That is why it is a contradicting notion to feel embittered whenever we are refused forgiveness. We are not entitled to it. We are beggars whenever we need it.

On the other hand, this makes true forgiveness a difficult feat. It is hard to give up the position of power we acquire whenever are wronged. It is hard to look beyond the pain and the hurt we suffered and let the wrongdoer get away with it.

To forgive is difficult because it to do it is to deny ourselves justice. Therefore, while it takes humility to ask for forgiveness, it also takes humility to give it, for it takes humility to deny ourselves of what we properly deserve.

Hello Void.

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It seems it’s just you and me again. It’s a wonder how we only get to talk whenever I have so much going on my head and have so much to do.

Not a lot’s changed since we last talked. I still am growing that beard. I still am trying to avoid contact with most people. I still am “trying to find myself” in times alone. And I still think it’s doing nothing to make my life any better.

But I recently realized that I have no choice, Void. For a brief time in spite of this self-imposed exile, I have tried to reconnect with old friends, and rekindle old ties. All this, however, to no avail. It seems as if they have moved on properly with their lives without me, which is fine and only fair. I am not so deluded that I would think the universe revolves around me and I should be embittered that everybody else is doing just fine without my presence.

It feels, though, that in my times alone I have lost all ability to properly relate with other people. It has been so long since I have had a conversation which moved beyond small talk. I used to be so lively and interesting. I used to have a lot to say about a lot of things. What happened?

I feel detached from everyone else. I feel as if there’s this invisible barrier of I don’t know what keeping me from enjoying where I am at present. I am like a superimposed picture, poorly photoshopped on to the landscape. I do not know how to respond to emotions I can’t tell apart. I do not know how to initiate meaningful exchanges with people I know to have a lot to say. I perceive the beauty and fire that it is in the people I meet, but somehow it pains me that I am so far away from its truth and warmth.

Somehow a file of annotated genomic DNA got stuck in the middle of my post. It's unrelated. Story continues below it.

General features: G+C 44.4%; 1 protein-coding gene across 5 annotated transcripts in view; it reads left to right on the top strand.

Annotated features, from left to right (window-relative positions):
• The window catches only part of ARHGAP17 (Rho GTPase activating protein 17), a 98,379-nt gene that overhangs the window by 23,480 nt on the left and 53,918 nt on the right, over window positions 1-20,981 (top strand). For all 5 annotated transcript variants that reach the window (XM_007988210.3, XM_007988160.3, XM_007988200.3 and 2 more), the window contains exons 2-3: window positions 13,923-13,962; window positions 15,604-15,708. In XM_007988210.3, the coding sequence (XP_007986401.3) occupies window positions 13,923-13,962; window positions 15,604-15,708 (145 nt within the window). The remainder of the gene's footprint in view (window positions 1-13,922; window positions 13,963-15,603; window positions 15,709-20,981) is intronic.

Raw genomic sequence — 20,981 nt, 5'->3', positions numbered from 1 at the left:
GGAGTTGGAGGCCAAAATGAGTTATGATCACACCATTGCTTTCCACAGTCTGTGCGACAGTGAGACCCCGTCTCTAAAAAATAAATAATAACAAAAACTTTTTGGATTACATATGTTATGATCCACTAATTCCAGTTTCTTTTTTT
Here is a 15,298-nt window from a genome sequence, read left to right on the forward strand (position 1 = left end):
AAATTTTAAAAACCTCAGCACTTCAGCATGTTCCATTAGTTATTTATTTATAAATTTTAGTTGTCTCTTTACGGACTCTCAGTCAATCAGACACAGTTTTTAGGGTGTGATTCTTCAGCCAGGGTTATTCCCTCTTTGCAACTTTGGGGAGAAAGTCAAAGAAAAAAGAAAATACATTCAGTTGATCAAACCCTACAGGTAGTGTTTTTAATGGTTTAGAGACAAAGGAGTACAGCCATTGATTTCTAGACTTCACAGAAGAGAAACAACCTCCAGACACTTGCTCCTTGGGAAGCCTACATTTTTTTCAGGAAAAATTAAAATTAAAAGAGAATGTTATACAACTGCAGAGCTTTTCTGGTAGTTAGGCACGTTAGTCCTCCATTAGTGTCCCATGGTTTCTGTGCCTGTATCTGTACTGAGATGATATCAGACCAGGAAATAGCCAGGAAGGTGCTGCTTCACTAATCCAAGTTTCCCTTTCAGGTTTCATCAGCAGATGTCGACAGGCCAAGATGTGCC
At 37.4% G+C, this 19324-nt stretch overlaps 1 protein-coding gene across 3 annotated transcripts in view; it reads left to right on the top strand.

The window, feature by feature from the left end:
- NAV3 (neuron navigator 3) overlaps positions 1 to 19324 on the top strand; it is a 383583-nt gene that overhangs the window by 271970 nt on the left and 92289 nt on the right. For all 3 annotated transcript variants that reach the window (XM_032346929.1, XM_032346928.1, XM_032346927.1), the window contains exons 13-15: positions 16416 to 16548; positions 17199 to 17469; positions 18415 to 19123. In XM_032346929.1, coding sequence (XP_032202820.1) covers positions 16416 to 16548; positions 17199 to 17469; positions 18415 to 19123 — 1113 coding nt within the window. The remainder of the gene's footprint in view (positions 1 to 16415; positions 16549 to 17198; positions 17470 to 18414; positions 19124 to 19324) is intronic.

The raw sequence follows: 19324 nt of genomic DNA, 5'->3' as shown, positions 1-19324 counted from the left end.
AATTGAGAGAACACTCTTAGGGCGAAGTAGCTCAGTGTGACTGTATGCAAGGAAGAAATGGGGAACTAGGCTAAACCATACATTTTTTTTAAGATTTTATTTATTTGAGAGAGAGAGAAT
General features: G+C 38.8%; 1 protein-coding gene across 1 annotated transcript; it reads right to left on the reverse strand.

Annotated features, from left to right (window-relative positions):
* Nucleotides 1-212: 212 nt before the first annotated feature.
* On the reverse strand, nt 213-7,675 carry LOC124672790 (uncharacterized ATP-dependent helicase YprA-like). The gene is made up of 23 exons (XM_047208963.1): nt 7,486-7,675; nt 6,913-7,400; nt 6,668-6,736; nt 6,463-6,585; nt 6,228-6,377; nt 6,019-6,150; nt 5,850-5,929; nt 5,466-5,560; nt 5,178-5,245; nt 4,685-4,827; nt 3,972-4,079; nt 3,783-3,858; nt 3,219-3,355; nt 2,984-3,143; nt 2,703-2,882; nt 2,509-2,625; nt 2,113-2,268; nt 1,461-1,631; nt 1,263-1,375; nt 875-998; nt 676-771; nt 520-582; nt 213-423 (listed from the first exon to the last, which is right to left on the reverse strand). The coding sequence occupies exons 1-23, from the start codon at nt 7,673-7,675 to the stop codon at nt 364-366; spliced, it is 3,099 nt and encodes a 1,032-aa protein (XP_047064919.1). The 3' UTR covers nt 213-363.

Don’t ask me when it started. I do not know. But somehow it reached its peak when I was confined in the hospital. The forgivable and tolerable state of loneliness was made worse by the grim possibility of my life ending there. I certainly would not die alone and unloved, but then I feared that I would die ignorant of what was wrong with me in my last days, that I can’t properly reciprocate emotions that come my way, that I keep searching for intimacy in the wrong places, and that sometimes I find it more bearable being alone.

I want so much to have someone to share my thoughts with. But that’s exactly the problem. I don’t know how to share anything. I ‘m so afraid for my thoughts emotions to be rendered irrelevant and conceited and self-righteous, though I know they are sometimes. I’m scared of being shoved aside as unimportant. I’m terrified of the prospect that no one might understand, as I am terrified of the idea that I can’t express myself well enough to be understood.

Which brings me to you, Void. You are the only one I can get myself to talk to right now. I’m afraid of everyone else. I don’t want to be lonely anymore. But loneliness, at least for now, feels safe.

Hold me, Void. I want so much to feel something else. Anything else.

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It’s so hard to be passionate about things and find out that they mean little to other people. It feels as if you’re living in an imaginary world, where the hierarchy of importance things have are messed up. And when you’ve little self-esteem, you doubt whether they truly matter in the first place.